Will a new FIA President help Formula One Quit Tobacco?

Phil Chamberlain

As the season ends, recent trends suggest Formula One will be congratulating itself on record global audiences through 2021. Arguably, the sport’s wider impact is not as healthy.

STOP published a report this year that revealed how Philip Morris International (PMI) and British American Tobacco (BAT) are using their sponsorship of the Ferrari and McLaren teams to reach the sport’s growing number of young fans, particularly through social media and e-sports.

This prompted youth advocates, led by International Youth Tobacco Control, to write to Jean Todt, President of the F1’s governing body, the Fédération Internationale de l’Automobile (FIA), asking him to act so youth can enjoy tobacco-free sport, as is the case in every other major global sports series. The former Ferrari Chief Executive’s response echoed one he provided last year to an open letter from more than 100 civil society groups, shifting responsibility to individual countries. Yet Todt never addressed the fact that the sport’s global coverage and online presence can subvert national bans on tobacco advertising and sponsorship.

One change is imminent: a new president of the FIA will be elected on December 17th 2021. Disappointed by Todt’s response, international youth advocates wrote to the two candidates. Both have talked about sustainability and growing global audiences for motorsport during the election campaign, yet neither has addressed the urgent issue of ending tobacco sponsorship.

The resurgence of tobacco’s presence in F1 is a combination of historic failure and more recent inaction. In the early 2000s when most of the world committed to the WHO FCTC, countries (particularly in Europe, where most F1 teams are based) implemented restrictions and bans on tobacco advertising and sponsorship. F1 followed the lead of other global sports and committed to end all tobacco sponsorship and advertising by 2006. And tobacco companies did leave the sport–all but one: Ferrari sponsor PMI. PMI launched “Mission Winnow” in 2018 – a way to gain greater recognition of its F1 sponsorship and once again placed branding on F1 cars. BAT, which once even had its own F1 team, rejoined the sport as a McLaren sponsor in 2019. Tobacco spending has increased from an estimated US$50million in 2018 to an estimated US$105 million in 2021.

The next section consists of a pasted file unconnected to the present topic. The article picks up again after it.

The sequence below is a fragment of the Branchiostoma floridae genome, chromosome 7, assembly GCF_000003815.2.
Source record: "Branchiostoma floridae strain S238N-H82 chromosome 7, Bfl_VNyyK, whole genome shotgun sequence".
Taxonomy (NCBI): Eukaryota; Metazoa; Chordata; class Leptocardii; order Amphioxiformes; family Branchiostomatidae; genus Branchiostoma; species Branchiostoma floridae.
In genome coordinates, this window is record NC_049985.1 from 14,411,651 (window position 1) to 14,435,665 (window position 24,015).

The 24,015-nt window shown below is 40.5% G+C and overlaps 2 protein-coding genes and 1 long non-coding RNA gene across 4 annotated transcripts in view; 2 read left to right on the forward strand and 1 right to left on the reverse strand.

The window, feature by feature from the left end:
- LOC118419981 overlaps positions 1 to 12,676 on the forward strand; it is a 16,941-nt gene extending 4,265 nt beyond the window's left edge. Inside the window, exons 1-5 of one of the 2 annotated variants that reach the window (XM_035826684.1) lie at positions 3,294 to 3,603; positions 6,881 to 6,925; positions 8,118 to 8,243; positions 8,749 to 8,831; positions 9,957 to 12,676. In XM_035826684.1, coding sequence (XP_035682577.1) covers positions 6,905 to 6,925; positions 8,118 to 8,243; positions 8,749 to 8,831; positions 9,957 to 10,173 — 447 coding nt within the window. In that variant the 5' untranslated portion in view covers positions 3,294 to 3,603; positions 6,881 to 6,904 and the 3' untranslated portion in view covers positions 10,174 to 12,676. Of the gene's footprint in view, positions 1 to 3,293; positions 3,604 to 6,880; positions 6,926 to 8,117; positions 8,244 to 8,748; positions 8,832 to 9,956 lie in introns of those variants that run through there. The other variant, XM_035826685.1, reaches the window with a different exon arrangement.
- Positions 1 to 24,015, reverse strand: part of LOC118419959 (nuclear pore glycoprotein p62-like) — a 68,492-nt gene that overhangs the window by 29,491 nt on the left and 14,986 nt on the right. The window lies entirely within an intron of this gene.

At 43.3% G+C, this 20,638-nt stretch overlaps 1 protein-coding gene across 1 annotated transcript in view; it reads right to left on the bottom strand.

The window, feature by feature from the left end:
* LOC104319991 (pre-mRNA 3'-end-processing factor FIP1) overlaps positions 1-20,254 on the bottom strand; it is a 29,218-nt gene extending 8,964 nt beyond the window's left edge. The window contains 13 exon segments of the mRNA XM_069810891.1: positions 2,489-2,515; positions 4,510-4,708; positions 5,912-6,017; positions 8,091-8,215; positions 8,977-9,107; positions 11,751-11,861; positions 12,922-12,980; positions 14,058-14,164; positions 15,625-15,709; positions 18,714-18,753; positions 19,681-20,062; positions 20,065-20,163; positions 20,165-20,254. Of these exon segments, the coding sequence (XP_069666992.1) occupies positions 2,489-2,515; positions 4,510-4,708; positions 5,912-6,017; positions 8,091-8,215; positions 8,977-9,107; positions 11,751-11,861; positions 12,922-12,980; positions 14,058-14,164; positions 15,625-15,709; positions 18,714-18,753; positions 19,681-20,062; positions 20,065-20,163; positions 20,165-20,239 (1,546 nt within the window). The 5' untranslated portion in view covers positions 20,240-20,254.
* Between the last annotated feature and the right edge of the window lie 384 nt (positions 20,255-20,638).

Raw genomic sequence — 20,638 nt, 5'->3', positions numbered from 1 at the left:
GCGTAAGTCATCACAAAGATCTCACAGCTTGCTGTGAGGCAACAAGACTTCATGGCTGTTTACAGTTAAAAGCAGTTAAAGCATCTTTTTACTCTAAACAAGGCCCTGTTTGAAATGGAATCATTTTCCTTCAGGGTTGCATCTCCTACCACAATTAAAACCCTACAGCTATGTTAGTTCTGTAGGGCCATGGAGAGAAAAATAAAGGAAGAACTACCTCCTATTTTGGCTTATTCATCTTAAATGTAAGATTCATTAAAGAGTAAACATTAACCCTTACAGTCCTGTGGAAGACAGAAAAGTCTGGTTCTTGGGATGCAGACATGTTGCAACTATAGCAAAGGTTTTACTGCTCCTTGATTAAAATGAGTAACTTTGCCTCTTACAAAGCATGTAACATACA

The more tobacco companies use F1 to brandish their logos and messaging on and off the racetrack, the greater the potential exposure among F1’s growing young fanbase. While those messages don’t specifically promote cigarette brands, they do promote brands, slogans and messages of two of the world’s biggest cigarette companies and the brands of nicotine and e-cigarette products that are not harm-free, perhaps especially to young bodies. In the USA, Vuse – an R.J. Reynolds e-cigarette brand, first licensed by BAT in 2014 and now owned by the tobacco giant after its acquisition of the American tobacco company in 2017 – is already one of the most popular e-cigarette products among high school students. In 2020, BAT began consolidating its e-cigarettes under one global brand – Vuse.

And research suggests that this type of marketing exposure can lead to more favorable perceptions of these harmful companies among youth, which can increase smoking rates.

Given F1’s global reach, the threat to public health around the world is significant.

Whoever takes over from Todt can’t continue to ignore the problem. F1’s growth and increased global exposure means it is also under greater scrutiny and facing reputational risks on a number of fronts, from its harmful environmental impact to enabling countries with questionable records on human rights records to engage in sportswashing.

In December 2021, the Mercedes F1 team faced criticism for its sponsorship by Kingspan, a company connected with cladding of the Grenfell Tower in London, where a fire claimed 72 lives. Mercedes ended the deal, reported to be worth GB£3million.

Tobacco continues to claim 8 million lives every year. Where is the outcry about Ferrari and McLaren continuing to take tens of millions of dollars, every year, in tobacco sponsorship? Where is the recognition about the potential impact on youth? And where is the accountability from the FIA?

The world is watching. And health advocates stand ready to celebrate an FIA leader who finally takes the necessary steps to protect F1’s young fans and end tobacco sponsorship in the sport for good. It’s time F1 quit its tobacco addiction.

Phil Chamberlain is Managing Editor of Tobacco Tactics, part of the Tobacco Control Research Group at the University of Bath (UK), a partner in STOP. The author declares no conflict of interest.

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